The quote “Fate whispers to the warrior, you cannot withstand the storm. The warrior whispers back, I am the storm” gives me chills every time. I absolutely love it. I want to get it tattooed on my body. It’s not an original of mine, it’s an older quote that is of unknown origin, but damn it packs a punch. I also really dig the warrior shirt, because I’m really into the idea of the modern day warrior. A couple of years ago I shot a fashion editorial with a warrior girl theme. We had bows and arrows and really awesome war paint for the models’ faces. It was an incredible, creative experience and helped me form this idea of the modern day warrior woman that I love. I also love the thought of women enduring adversity in their lives with the strength, determination, courage, and pride worthy of the warrior title. My warrior shirts really resonate with me for that reason.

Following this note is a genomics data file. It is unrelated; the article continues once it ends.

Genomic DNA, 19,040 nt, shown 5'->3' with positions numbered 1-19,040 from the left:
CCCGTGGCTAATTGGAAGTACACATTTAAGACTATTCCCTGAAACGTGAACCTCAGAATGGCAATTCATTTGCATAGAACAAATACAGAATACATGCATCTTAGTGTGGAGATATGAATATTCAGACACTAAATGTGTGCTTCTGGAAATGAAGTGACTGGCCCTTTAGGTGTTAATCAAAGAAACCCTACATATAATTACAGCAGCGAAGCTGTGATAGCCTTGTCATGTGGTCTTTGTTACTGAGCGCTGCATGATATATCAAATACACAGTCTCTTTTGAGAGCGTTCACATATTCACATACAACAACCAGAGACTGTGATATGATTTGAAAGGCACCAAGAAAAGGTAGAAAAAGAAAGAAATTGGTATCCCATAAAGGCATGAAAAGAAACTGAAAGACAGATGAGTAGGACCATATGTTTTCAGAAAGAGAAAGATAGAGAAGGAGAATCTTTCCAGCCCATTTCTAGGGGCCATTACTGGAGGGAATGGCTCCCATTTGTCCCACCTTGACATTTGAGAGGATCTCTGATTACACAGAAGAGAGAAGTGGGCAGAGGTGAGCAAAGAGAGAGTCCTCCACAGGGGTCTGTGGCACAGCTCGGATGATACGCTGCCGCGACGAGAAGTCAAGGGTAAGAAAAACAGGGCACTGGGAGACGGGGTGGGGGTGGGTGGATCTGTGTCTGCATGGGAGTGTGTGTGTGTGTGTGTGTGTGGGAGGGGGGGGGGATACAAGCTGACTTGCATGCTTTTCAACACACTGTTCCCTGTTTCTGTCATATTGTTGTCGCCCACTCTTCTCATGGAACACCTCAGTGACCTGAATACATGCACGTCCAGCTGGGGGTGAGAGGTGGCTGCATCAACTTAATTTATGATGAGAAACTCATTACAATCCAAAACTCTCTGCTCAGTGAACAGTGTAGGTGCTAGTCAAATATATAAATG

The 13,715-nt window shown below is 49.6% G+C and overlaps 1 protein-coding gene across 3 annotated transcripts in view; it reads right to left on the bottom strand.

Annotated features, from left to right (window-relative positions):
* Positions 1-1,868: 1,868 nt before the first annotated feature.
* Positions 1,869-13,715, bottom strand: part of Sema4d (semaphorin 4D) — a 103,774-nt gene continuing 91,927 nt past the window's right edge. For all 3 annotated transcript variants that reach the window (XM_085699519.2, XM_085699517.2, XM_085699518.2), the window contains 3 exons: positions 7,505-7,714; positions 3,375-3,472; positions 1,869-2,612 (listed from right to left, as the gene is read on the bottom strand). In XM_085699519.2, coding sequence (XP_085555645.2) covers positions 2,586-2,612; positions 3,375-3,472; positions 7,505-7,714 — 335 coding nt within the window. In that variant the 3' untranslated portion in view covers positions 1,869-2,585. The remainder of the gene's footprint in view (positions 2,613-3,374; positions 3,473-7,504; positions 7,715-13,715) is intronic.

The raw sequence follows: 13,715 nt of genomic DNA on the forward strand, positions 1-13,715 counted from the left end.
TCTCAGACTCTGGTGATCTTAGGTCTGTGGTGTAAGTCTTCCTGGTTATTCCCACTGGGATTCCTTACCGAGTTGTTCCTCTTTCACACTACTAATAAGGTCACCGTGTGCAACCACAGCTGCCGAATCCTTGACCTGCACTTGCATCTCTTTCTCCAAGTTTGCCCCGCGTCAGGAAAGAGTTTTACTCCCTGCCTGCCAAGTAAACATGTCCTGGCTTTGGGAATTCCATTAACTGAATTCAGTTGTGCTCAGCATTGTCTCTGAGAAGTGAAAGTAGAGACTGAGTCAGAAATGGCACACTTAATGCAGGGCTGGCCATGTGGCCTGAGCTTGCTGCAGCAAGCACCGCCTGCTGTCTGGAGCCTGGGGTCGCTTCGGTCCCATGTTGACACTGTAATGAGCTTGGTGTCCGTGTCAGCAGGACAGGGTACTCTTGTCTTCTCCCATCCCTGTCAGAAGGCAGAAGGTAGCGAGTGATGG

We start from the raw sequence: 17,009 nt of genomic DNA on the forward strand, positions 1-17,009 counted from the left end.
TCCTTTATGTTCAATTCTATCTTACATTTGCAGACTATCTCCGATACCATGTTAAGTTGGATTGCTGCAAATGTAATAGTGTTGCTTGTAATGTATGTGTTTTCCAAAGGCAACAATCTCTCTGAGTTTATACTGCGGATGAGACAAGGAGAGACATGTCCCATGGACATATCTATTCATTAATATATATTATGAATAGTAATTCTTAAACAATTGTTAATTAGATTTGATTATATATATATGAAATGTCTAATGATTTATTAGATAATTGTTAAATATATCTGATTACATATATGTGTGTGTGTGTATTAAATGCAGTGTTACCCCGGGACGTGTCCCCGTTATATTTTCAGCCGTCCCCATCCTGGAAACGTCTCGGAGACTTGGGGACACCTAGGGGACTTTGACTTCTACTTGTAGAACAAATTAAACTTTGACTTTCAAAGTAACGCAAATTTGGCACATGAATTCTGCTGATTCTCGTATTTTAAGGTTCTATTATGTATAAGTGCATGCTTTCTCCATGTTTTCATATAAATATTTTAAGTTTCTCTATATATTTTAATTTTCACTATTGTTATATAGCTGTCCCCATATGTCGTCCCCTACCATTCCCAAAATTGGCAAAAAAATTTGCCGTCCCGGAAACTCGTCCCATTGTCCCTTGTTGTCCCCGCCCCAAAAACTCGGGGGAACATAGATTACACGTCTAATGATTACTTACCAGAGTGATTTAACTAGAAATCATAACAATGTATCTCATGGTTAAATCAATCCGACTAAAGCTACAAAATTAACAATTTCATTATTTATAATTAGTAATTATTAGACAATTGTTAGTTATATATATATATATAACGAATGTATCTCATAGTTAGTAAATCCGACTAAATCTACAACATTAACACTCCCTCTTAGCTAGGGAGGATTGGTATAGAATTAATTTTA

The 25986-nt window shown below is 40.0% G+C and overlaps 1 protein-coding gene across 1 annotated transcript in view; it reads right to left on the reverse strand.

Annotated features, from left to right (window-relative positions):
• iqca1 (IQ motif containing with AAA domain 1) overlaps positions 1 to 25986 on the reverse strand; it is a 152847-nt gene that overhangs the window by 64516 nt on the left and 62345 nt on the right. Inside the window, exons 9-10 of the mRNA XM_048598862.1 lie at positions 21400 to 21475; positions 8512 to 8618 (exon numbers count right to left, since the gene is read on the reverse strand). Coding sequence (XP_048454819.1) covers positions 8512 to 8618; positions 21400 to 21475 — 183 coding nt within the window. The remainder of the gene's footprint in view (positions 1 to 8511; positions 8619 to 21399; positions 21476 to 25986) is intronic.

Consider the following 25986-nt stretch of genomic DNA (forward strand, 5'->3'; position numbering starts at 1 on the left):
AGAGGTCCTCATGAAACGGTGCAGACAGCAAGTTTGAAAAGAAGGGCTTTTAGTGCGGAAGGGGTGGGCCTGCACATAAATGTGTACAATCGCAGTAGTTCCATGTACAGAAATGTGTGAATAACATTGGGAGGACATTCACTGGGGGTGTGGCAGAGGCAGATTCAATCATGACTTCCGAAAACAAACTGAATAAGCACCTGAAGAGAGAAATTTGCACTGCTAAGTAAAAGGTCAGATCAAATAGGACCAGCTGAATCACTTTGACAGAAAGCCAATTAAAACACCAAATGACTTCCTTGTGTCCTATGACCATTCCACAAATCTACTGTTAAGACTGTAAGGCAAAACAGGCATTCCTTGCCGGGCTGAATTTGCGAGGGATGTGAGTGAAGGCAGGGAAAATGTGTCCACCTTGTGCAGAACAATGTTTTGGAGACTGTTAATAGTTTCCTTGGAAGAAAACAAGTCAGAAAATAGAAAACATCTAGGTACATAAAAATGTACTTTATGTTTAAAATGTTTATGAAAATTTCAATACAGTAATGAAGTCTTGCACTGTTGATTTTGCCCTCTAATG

What do you hope Altruist Apparel will look like in one year’s time?
In a year’s time I hope that Altruist Apparel is solidly established with a huge following. I have three additional t-shirt lines in the works to be released over the next year, and will be adding totes, pillows, prints, and iPhone cases in the near future. The more money the company makes, the more I can give to help girls and women in developing countries. I would also love to take some of the profits to fund a volunteer trip for myself abroad so I can provide hands-on help and photography for NGOs. I have huge dreams for this little company. 🙂
Thank you so much, Amy! Your story, company, and products are truly inspiring. Wishing you and Altruist Apparel the best of luck. ❤